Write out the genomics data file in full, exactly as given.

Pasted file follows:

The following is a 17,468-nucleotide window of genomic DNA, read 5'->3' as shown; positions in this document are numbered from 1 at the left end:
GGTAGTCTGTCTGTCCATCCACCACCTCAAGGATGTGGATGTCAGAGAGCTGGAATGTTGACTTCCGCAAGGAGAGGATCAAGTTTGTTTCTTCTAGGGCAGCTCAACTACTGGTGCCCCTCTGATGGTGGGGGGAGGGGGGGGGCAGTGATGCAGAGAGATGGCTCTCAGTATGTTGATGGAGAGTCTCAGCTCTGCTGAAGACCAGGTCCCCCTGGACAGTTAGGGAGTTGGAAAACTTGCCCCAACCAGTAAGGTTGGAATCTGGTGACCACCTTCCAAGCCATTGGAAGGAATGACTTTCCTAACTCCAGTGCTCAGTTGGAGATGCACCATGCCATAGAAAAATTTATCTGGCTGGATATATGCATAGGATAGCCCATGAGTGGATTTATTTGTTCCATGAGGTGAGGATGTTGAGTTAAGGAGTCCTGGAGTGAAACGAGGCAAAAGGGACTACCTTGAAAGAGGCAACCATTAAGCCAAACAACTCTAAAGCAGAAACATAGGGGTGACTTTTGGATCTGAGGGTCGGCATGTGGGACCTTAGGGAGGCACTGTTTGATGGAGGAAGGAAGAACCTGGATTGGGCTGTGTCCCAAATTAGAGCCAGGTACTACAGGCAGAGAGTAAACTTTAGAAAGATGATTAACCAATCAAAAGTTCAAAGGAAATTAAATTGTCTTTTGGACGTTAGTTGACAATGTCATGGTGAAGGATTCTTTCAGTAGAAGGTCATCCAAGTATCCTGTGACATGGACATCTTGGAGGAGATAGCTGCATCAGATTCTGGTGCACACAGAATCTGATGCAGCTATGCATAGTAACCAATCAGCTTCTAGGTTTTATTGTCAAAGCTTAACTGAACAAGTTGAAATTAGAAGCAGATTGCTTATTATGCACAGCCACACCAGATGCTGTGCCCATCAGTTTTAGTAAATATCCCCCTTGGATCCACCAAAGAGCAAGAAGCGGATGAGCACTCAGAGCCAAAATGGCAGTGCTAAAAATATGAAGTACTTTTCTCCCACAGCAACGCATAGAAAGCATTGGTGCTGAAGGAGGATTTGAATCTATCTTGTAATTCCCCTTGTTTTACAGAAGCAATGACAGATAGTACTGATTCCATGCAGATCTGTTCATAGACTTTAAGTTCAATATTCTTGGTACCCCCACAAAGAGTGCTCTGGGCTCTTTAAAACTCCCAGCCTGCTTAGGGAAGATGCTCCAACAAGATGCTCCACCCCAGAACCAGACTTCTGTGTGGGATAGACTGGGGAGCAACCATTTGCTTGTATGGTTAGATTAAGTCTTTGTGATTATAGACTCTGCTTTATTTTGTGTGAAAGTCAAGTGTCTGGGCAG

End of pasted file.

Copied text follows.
The following is a 17,468-nucleotide window of genomic DNA, read 5'->3' as shown; positions in this document are numbered from 1 at the left end:
GGTAGTCTGTCTGTCCATCCACCACCTCAAGGATGTGGATGTCAGAGAGCTGGAATGTTGACTTCCGCAAGGAGAGGATCAAGTTTGTTTCTTCTAGGGCAGCTCAACTACTGGTGCCCCTCTGATGGTGGGGGGAGGGGGGGGGCAGTGATGCAGAGAGATGGCTCTCAGTATGTTGATGGAGAGTCTCAGCTCTGCTGAAGACCAGGTCCCCCTGGACAGTTAGGGAGTTGGAAAACTTGCCCCAACCAGTAAGGTTGGAATCTGGTGACCACCTTCCAAGCCATTGGAAGGAATGACTTTCCTAACTCCAGTGCTCAGTTGGAGATGCACCATGCCATAGAAAAATTTATCTGGCTGGATATATGCATAGGATAGCCCATGAGTGGATTTATTTGTTCCATGAGGTGAGGATGTTGAGTTAAGGAGTCCTGGAGTGAAACGAGGCAAAAGGGACTACCTTGAAAGAGGCAACCATTAAGCCAAACAACTCTAAAGCAGAAACATAGGGGTGACTTTTGGATCTGAGGGTCGGCATGTGGGACCTTAGGGAGGCACTGTTTGATGGAGGAAGGAAGAACCTGGATTGGGCTGTGTCCCAAATTAGAGCCAGGTACTACAGGCAGAGAGTAAACTTTAGAAAGATGATTAACCAATCAAAAGTTCAAAGGAAATTAAATTGTCTTTTGGACGTTAGTTGACAATGTCATGGTGAAGGATTCTTTCAGTAGAAGGTCATCCAAGTATCCTGTGACATGGACATCTTGGAGGAGATAGCTGCATCAGATTCTGGTGCACACAGAATCTGATGCAGCTATGCATAGTAACCAATCAGCTTCTAGGTTTTATTGTCAAAGCTTAACTGAACAAGTTGAAATTAGAAGCAGATTGCTTATTATGCACAGCCACACCAGATGCTGTGCCCATCAGTTTTAGTAAATATCCCCCTTGGATCCACCAAAGAGCAAGAAGCGGATGAGCACTCAGAGCCAAAATGGCAGTGCTAAAAATATGAAGTACTTTTCTCCCACAGCAACGCATAGAAAGCATTGGTGCTGAAGGAGGATTTGAATCTATCTTGTAATTCCCCTTGTTTTACAGAAGCAATGACAGATAGTACTGATTCCATGCAGATCTGTTCATAGACTTTAAGTTCAATATTCTTGGTACCCCCACAAAGAGTGCTCTGGGCTCTTTAAAACTCCCAGCCTGCTTAGGGAAGATGCTCCAACAAGATGCTCCACCCCAGAACCAGACTTCTGTGTGGGATAGACTGGGGAGCAACCATTTGCTTGTATGGTTAGATTAAGTCTTTGTGATTATAGACTCTGCTTTATTTTGTGTGAAAGTCAAGTGTCTGGGCAG